It took some time but Lafferty eventually found the humor in getting asked that question. "That's part of what we wanted to explore with this show," he says. "You take a step outside that moment and you recognize that the question was asked completely innocently and that it actually makes a lot of sense to ask you that question, and it becomes a story that you want to tell because it is ironic and it's awkward and it's painful and it's kind of hard to watch." And that's why they named the series Everyone Is Doing Great. "It's about all these characters who, if you meet them on the street, they might tell you, 'I'm doing great,' but you pull back that curtain and they're actually not doing that well at all."
But where Seth and Jeremy are struggling, Colletti and Lafferty are thriving. After a successful festival screening tour of the first two episodes of Everyone Is Doing Great, they launched an Indiegogo campaign to crowdfund the rest of the first season, which was ultimately acquired by Hulu. "Fans of One Tree Hill coming to this show expecting the One Tree Hill-level production value of beautiful lighting and score and whatnot, that's going to be a shock," Lafferty warns. "It's beautiful in its own indie way but it's not as highly produced. But we were lucky enough to sell out screenings for the first two episodes and most of those people were One Tree Hill fans, and we got really great feedback. We kind of realized maybe this One Tree Hill audience is growing up with us and maybe they're ready for this in the same way that we were ready to make this."
One thing Lafferty and Colletti aren't ready for, however, is fully leaning in to the nostalgia and rewatching old episodes of One Tree Hill. "I haven't watched it in a long time, but I need to," Colletti admits, while Lafferty adds, "Yeah, same. Not for a really long time. I feel like it still would be weird for me because it would be like watching home videos from when you were in high school, like hundreds of hours of them. [Laughs] They're such a big part of my life. Like Stephen said though, at some point you're going to have to, but I don't know if it's happening yet for me."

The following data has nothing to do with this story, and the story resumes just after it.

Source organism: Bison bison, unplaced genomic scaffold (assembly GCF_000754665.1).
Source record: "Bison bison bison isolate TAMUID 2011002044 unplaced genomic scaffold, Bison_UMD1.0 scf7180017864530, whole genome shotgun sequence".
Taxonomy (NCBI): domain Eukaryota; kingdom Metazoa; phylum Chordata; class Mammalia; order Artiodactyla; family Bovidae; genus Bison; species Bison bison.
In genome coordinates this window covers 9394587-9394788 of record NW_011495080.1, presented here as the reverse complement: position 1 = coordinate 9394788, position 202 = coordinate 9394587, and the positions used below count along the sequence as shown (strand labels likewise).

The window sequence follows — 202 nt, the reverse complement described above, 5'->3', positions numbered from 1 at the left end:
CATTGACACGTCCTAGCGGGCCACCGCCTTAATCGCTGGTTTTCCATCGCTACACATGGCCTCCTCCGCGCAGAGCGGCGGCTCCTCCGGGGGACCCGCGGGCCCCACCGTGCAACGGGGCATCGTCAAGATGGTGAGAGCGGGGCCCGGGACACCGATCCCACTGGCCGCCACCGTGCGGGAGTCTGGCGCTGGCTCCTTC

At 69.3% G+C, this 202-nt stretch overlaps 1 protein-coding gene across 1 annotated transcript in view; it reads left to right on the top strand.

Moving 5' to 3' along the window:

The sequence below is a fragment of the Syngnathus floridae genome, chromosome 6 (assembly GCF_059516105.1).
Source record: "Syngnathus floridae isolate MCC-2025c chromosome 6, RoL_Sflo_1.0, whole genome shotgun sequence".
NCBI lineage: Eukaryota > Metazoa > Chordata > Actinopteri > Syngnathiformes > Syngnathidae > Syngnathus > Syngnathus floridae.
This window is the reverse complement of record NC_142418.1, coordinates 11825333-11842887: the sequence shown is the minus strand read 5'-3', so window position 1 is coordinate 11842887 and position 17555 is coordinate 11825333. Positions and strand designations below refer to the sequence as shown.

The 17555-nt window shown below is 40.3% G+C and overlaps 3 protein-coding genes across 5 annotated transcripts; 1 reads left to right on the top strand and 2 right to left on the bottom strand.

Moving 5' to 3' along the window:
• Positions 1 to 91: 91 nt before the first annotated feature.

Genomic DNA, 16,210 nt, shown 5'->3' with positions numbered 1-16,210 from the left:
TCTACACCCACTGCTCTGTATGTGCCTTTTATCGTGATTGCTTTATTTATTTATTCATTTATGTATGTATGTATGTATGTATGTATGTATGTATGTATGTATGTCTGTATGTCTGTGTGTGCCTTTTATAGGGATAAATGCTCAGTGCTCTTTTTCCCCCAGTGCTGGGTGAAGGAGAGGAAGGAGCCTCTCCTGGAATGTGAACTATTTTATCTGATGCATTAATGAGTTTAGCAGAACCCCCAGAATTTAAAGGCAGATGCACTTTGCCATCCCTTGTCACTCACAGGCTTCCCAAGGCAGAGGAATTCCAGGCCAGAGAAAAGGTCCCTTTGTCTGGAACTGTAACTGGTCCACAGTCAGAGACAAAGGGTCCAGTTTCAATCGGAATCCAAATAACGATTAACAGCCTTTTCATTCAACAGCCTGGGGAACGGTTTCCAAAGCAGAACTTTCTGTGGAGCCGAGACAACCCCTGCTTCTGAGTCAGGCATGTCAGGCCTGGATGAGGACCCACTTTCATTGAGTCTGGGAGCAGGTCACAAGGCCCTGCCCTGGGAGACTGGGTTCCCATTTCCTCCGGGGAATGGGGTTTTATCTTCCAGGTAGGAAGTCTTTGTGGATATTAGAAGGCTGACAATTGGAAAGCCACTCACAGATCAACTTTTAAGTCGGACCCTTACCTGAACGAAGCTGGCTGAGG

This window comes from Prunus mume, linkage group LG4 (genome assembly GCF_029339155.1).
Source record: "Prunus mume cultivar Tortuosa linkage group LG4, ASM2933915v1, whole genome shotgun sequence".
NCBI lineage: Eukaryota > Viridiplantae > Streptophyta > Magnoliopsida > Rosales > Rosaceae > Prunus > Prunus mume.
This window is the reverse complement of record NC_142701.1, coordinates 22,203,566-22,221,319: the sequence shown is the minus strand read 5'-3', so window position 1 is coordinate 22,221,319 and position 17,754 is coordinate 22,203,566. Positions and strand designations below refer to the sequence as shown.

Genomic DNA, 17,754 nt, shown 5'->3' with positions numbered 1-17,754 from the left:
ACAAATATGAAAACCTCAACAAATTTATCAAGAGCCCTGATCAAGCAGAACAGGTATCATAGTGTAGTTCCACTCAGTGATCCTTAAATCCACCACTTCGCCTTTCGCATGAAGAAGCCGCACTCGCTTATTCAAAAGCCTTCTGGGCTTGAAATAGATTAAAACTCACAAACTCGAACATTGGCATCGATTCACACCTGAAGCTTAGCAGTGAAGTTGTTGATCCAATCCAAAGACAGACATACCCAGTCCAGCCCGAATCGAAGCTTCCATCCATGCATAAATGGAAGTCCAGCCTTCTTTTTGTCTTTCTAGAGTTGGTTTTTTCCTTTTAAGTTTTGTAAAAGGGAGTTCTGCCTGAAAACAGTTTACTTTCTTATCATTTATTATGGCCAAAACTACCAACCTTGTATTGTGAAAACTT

But that doesn't mean they're against more One Tree Hill reunions like the one they both attended in February 2020. "It was a great time to get together with some of our cast members and people bringing different memories to the table," Colletti says, adding that "there's a lot of people from One Tree Hill that we could see ending up in our show, and we would love to have them." Just don't hold out for any One Tree Hill revivals — Nathan and Chase are the past, and Jeremy and Seth are the present... and hopefully the future. "The best is yet to come for this story," Lafferty says.
Everyone Is Doing Great season 1 is now streaming on Hulu.
One Tree Hill